As we know within the global waste management strategy, the priority of treatment is prevention, minimization, reuse, recycling, recovery and disposal. The discharge is considered as the last alternative, however, the disposal facilities represent an indispensable element in a global waste planning.
A landfill, better known as a controlled deposit, is a facility for storing waste on the surface or underground, these are linked to multiple environmental problems that begin at their initial location, continuing with their exploitation and control. The way in which landfills affect the environment has been fully studied and documented over the years, therefore today most of the industries have conditions of total safety for the environment, provided with constructive measures and adequate control to avoid the production of contaminants.
One of the main impacts produced by landfills is the contamination of groundwater and surface water caused by leachate, which can last about 20 or 30 years after its closure.
Recall that leachate is a liquid effluent released by the mass of waste as a result of the decomposition of organic and putrescible fractions, carrying immiscible liquids, small particles, microorganisms and viruses. The level of severity due to landfill contamination will be determined by various factors; the composition, quantity, design and characteristics of the treatment of the landfill, climate, morphology, permeability and lithology of the substrate, depth of the water body, age of the landfill, toxicity, bioaccumulation and persistence of some substances of the effluent, compaction and absorption capacity of the residue, pH, presence of microorganisms, range of water movements and methods of waste disposal. Don’t forget your organic and inorganic load or the chemical solubility of the waste,5 producing eutrophication of water and the decrease in the concentration of oxygen available to organisms, as well as significant amounts of arsenic, lead and cadmium, potential contaminants that will affect us considerably.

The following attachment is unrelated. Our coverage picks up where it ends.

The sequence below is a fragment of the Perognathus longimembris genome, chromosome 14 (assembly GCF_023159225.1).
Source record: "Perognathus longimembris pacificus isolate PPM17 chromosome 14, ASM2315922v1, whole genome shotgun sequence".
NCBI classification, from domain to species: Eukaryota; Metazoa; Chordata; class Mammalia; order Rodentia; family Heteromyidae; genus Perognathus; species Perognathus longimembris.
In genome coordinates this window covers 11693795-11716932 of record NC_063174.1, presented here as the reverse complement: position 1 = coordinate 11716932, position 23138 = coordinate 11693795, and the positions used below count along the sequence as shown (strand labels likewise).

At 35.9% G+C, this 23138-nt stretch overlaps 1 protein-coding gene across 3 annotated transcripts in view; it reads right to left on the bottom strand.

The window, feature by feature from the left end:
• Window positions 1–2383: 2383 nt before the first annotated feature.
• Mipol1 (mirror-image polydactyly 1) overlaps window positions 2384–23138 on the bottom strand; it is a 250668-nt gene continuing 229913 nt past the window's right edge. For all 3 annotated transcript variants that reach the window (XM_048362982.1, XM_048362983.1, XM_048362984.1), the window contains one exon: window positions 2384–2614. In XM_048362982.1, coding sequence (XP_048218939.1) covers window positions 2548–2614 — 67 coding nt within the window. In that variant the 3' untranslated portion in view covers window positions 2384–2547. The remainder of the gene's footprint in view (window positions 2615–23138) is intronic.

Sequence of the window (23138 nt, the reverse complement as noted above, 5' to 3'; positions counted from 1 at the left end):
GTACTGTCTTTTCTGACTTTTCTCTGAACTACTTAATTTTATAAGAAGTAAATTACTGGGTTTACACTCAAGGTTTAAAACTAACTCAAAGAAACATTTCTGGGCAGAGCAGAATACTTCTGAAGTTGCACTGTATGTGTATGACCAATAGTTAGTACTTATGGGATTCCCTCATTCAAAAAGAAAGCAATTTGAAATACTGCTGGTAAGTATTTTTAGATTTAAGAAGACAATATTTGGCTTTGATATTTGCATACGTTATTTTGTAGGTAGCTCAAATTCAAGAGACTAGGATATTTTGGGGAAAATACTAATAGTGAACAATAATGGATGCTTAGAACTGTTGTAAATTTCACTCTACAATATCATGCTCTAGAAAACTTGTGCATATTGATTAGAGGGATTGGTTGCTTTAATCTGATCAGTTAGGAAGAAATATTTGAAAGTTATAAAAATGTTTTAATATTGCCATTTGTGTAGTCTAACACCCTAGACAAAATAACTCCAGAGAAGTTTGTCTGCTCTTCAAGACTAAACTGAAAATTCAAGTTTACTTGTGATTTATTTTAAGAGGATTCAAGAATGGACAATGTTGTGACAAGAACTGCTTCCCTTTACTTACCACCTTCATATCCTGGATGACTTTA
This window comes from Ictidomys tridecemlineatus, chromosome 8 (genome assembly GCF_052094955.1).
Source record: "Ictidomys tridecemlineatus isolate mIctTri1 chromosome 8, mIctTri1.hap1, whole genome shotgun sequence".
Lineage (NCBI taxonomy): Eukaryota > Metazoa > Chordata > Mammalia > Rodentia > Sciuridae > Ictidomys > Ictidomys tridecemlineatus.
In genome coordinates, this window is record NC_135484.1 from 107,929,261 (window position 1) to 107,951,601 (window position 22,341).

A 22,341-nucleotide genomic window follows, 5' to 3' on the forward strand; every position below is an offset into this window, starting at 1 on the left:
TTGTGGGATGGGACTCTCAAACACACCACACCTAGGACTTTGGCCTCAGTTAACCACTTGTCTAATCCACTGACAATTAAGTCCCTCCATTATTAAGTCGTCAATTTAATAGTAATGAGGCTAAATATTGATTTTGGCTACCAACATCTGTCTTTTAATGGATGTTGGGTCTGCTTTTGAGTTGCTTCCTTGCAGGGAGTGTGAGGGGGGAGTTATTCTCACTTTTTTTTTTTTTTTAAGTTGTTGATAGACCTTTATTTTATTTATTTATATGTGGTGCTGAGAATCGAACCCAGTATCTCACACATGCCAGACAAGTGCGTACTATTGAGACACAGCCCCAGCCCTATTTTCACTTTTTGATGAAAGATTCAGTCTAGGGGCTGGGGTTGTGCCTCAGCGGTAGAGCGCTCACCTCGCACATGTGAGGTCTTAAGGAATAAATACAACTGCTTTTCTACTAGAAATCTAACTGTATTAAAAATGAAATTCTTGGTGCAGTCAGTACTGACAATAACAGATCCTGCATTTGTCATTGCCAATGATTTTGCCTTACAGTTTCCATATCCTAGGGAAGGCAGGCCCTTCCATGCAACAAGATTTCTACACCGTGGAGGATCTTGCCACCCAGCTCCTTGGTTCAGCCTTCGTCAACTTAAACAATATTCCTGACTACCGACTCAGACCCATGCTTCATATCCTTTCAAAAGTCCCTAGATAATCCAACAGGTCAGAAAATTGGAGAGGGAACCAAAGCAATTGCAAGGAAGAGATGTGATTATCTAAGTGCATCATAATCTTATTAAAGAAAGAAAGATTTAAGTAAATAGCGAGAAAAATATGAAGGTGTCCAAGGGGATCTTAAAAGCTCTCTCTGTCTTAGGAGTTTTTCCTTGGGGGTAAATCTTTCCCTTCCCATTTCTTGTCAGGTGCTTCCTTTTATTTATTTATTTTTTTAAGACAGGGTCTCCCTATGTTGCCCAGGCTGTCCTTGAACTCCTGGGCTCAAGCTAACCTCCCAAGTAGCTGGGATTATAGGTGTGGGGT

There are various measurement methods to identify the amount of organic matter in wastewater , we can mention the biochemical oxygen demand (BOD), chemical oxygen demand (COD) and which we will focus on talking today, total organic carbon (TOC) .
The Shimadzu TOC-L total organic carbon analyzer series , which offers an optimal selection of features and performance options to meet the specific requirements of the total organic carbon tests in a wide range of aqueous samples. The TOC-L provides a range of truly comprehensive measurement and by the patented method of detecting catalytic oxidation combustion / NDIR 680 ° C helping for quality control , process control and extensive research research in the environmental industries, Chemical and pharmaceutical.
How does the catalytic oxidation method work ? Well, the catalytic combustion oxidation method completely oxidizes easily decomposed low molecular weight organic compounds, as well as insoluble and macromolecular organic compounds difficult to decompose. In addition, the temperature required for catalytic combustion is significantly lower than that required for combustion without catalyst, which increases the life of the combustion tube and minimizes the effect of high salt content on the samples.